Modern APIs with FastAPI and Python Transcripts
Chapter: Building a realistic API
Lecture: Open Weather data info

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0:00 Well, we've built a really cool API
0:02 that echoes back what you send it. Not super useful,
0:05 is it? So, of course,
0:06 what we want to do here is to pass this information along and actually call the
0:11 place that has the real weather report,
0:12 bundle it up and re-send back.
0:14 So, let's go and create another thing over here called "services".
0:20 And here we'll put the "open weather service",
0:25 which is gonna be the few functions we need to interact with this open weather service.
0:29 And we're gonna have a function called "get_report".
0:32 It's gonna be simple, let's have a city, let's go state, country, units like that, and
0:38 units is gonna be a string.
0:40 This is going to be an optional string.
0:47 Actually, this one we made required,
0:49 didn't we? But we just give it a default.
0:51 And then this is going to be a string,
0:53 and it's gonna return for now,
0:55 let's say it just returns some arbitrary dictionary.
0:58 Now what? How do we call this thing?
1:00 So let's actually go over to "openweathermap.org" and you can see they're
1:05 doing a ton of predictions and calls,
1:07 right? So apparently two billion forecasts a day.
1:10 That's a lot of forecasts. Let's go to the API.
1:12 Remember you're gonna have to sign in and create an API key to do
1:17 this. It's free, but you have to do it.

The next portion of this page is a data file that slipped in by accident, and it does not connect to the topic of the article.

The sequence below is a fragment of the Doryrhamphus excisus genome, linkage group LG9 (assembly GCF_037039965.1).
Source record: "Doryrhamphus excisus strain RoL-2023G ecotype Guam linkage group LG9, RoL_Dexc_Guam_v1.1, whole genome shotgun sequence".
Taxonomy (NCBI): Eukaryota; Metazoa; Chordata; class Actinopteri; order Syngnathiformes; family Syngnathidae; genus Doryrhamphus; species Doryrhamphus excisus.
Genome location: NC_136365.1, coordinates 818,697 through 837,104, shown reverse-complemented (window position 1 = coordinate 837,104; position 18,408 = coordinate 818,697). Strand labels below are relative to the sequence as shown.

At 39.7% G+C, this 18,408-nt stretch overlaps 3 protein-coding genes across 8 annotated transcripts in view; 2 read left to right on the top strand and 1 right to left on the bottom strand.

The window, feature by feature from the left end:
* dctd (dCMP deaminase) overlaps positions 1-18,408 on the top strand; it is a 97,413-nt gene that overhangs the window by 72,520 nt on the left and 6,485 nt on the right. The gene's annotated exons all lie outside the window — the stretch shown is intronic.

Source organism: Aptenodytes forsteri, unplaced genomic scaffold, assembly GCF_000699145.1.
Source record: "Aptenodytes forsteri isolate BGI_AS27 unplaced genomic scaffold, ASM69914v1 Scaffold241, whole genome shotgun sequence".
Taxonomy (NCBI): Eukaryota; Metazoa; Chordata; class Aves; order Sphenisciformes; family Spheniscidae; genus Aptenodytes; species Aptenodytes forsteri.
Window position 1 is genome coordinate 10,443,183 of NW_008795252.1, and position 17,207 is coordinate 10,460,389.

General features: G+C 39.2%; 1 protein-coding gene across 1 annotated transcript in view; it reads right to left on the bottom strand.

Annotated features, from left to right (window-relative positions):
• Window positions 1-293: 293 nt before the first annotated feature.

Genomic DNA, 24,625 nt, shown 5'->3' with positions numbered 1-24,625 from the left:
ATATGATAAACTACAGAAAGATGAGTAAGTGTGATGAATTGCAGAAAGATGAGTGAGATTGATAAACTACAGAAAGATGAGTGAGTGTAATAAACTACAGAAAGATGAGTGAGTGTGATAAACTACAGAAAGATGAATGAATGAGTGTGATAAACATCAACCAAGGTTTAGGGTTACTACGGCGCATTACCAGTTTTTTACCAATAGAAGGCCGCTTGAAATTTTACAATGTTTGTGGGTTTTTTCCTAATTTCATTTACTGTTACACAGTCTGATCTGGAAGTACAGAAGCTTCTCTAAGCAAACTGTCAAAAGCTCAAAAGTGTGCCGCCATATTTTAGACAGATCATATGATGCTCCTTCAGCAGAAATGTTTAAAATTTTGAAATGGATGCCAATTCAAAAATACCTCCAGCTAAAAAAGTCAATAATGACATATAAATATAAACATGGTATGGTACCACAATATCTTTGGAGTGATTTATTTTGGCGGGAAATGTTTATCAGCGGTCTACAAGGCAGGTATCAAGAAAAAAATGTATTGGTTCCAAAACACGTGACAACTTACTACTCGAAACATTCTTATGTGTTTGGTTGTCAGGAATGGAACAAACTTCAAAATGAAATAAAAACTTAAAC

1:19 Let's just look while we're here, pricing is free.
1:21 We get a free API, key 60 calls a minute,
1:24 a million calls a month. Sorry said that a day; it's a month,
1:27 which is plenty for our little demo app.
1:29 So let's look at this. There's a couple of options.
1:32 We make a request to all of these various places here.
1:36 We can do just the city,
1:38 city and state, city state country.
1:40 Alright, so that's what we're gonna need to do.
1:42 And we'll just go down here say the URL is equal to this.
1:46 Let's put https at the front,
1:49 and the query equals something that goes here.
1:54 Let's put, we're gonna create a little string called "Q",
1:56 they we're gonna create another thing called "Key" for the API key.
2:00 Those don't exist yet, so let's go over here and say "q=",
2:04 well, what's required? We're gonna have "city,
2:08 country", like that. And where do we pass the units over?
2:14 That's right. So we can pass the units
2:15 I think we pass them. Alright.
2:18 And then the key is going to be "123" for the moment.
2:23 Alright. So let's just say this is the URL that we're going to need to
2:26 call. And we'll print out URL,
2:29 and here we'll say "report equals open weather service dot
2:34 get report" and pass the things on, location dot
2:37 city, location dot state, location dot country and units.
2:52 We're gonna return that back. So let's give this a try and see what happens.
2:54 We go and click that. Well,
2:57 we got nothing back, which is fine,
2:59 but it says here is the URL we would go click on and close.
3:04 It's close. Portland, US. But we need to get our app ID.
3:10 So what I'm gonna do is I'm gonna add my app ID,
3:13 but I'm not going to show it to you guys because you got to get your
3:15 own. But I'll show you how we're gonna do that next.
3:17 So we're pretty close to calling this API endpoint and getting stuff back,
3:21 but we gotta handle this shared secret, this secret in our project.